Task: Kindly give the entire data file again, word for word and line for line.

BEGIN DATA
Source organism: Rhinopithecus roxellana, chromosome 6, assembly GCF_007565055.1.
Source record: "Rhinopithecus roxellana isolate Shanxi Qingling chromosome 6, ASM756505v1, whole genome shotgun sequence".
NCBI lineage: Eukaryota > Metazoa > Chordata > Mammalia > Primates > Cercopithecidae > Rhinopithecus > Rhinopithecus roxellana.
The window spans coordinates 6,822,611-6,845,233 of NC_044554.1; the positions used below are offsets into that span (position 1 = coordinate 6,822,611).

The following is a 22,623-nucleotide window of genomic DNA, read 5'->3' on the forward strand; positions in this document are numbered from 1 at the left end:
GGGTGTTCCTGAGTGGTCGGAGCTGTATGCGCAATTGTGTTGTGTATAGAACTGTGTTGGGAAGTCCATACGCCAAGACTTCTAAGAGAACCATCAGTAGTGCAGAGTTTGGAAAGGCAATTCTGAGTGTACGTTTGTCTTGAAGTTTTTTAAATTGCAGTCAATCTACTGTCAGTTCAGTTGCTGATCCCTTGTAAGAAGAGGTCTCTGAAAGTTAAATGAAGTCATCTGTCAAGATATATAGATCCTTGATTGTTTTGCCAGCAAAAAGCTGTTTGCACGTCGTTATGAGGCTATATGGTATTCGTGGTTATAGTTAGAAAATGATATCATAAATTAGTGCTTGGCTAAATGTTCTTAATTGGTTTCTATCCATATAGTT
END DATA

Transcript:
Source organism: Rhinopithecus roxellana, chromosome 6, assembly GCF_007565055.1.
Source record: "Rhinopithecus roxellana isolate Shanxi Qingling chromosome 6, ASM756505v1, whole genome shotgun sequence".
NCBI lineage: Eukaryota > Metazoa > Chordata > Mammalia > Primates > Cercopithecidae > Rhinopithecus > Rhinopithecus roxellana.
The window spans coordinates 6,822,611-6,845,233 of NC_044554.1; the positions used below are offsets into that span (position 1 = coordinate 6,822,611).

The following is a 22,623-nucleotide window of genomic DNA, read 5'->3' on the forward strand; positions in this document are numbered from 1 at the left end:
GGGTGTTCCTGAGTGGTCGGAGCTGTATGCGCAATTGTGTTGTGTATAGAACTGTGTTGGGAAGTCCATACGCCAAGACTTCTAAGAGAACCATCAGTAGTGCAGAGTTTGGAAAGGCAATTCTGAGTGTACGTTTGTCTTGAAGTTTTTTAAATTGCAGTCAATCTACTGTCAGTTCAGTTGCTGATCCCTTGTAAGAAGAGGTCTCTGAAAGTTAAATGAAGTCATCTGTCAAGATATATAGATCCTTGATTGTTTTGCCAGCAAAAAGCTGTTTGCACGTCGTTATGAGGCTATATGGTATTCGTGGTTATAGTTAGAAAATGATATCATAAATTAGTGCTTGGCTAAATGTTCTTAATTGGTTTCTATCCATATAGTT